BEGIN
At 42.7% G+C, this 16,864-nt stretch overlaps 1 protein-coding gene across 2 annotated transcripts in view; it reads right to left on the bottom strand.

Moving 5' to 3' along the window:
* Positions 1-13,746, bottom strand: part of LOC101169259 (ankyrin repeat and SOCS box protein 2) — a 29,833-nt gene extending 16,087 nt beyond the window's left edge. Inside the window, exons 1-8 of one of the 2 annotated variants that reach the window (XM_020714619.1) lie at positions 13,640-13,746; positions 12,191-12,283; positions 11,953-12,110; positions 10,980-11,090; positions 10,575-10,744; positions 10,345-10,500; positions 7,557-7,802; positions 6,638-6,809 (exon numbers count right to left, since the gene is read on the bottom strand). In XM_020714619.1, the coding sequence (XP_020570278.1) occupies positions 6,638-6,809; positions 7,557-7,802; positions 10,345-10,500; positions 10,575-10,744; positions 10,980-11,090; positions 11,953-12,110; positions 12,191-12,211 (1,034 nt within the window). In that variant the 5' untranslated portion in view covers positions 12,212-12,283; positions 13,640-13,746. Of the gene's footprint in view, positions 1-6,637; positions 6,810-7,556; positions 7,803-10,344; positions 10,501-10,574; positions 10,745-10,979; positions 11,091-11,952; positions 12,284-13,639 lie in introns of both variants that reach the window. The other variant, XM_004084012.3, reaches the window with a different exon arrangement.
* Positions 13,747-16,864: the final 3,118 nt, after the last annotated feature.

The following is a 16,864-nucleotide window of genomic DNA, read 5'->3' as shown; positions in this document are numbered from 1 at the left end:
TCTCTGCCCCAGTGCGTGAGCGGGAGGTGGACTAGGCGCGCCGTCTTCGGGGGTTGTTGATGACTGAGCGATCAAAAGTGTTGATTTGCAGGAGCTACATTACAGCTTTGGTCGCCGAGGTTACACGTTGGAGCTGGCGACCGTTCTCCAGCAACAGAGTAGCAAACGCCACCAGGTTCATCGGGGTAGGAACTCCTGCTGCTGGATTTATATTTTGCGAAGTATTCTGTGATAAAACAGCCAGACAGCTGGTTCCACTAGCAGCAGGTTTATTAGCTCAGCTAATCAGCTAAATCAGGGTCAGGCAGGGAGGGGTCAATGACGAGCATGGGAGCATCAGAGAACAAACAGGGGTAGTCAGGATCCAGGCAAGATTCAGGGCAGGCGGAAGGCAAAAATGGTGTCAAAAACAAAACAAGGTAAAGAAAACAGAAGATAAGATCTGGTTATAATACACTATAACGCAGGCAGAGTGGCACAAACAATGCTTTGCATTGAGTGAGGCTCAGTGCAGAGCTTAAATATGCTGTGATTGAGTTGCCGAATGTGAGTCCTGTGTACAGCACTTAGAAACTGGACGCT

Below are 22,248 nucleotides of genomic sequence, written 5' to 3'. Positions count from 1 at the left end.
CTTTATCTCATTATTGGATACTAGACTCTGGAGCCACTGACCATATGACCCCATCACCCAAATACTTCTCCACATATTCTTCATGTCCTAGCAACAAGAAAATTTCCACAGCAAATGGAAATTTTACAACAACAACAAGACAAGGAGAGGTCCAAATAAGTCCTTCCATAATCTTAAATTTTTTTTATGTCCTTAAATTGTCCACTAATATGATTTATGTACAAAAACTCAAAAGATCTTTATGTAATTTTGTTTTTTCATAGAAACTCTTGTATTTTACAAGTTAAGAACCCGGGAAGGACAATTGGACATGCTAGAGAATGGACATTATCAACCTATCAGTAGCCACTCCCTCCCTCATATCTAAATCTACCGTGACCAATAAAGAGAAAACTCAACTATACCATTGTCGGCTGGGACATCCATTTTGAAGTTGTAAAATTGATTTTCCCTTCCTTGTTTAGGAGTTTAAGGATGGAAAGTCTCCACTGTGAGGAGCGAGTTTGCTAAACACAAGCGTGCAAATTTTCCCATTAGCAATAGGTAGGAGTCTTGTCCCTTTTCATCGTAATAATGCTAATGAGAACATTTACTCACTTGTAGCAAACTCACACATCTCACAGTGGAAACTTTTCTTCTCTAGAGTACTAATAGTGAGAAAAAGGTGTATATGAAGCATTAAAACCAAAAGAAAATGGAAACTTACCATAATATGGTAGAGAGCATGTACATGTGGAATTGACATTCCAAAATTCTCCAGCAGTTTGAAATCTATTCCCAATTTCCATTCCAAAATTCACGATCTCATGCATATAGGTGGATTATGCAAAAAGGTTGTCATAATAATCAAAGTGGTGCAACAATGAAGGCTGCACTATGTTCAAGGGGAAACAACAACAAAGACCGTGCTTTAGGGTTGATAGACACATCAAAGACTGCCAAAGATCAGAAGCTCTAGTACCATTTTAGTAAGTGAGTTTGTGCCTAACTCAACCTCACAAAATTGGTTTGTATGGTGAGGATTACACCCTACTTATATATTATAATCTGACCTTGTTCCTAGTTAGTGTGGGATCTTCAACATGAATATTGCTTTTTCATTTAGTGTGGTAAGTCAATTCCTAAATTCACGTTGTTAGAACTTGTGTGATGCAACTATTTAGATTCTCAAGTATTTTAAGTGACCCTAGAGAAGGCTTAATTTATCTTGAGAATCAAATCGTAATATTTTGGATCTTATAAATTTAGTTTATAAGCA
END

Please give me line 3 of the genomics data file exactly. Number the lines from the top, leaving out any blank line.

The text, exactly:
* Positions 1-13,746, bottom strand: part of LOC101169259 (ankyrin repeat and SOCS box protein 2) — a 29,833-nt gene extending 16,087 nt beyond the window's left edge. Inside the window, exons 1-8 of one of the 2 annotated variants that reach the window (XM_020714619.1) lie at positions 13,640-13,746; positions 12,191-12,283; positions 11,953-12,110; positions 10,980-11,090; positions 10,575-10,744; positions 10,345-10,500; positions 7,557-7,802; positions 6,638-6,809 (exon numbers count right to left, since the gene is read on the bottom strand). In XM_020714619.1, the coding sequence (XP_020570278.1) occupies positions 6,638-6,809; positions 7,557-7,802; positions 10,345-10,500; positions 10,575-10,744; positions 10,980-11,090; positions 11,953-12,110; positions 12,191-12,211 (1,034 nt within the window). In that variant the 5' untranslated portion in view covers positions 12,212-12,283; positions 13,640-13,746. Of the gene's footprint in view, positions 1-6,637; positions 6,810-7,556; positions 7,803-10,344; positions 10,501-10,574; positions 10,745-10,979; positions 11,091-11,952; positions 12,284-13,639 lie in introns of both variants that reach the window. The other variant, XM_004084012.3, reaches the window with a different exon arrangement.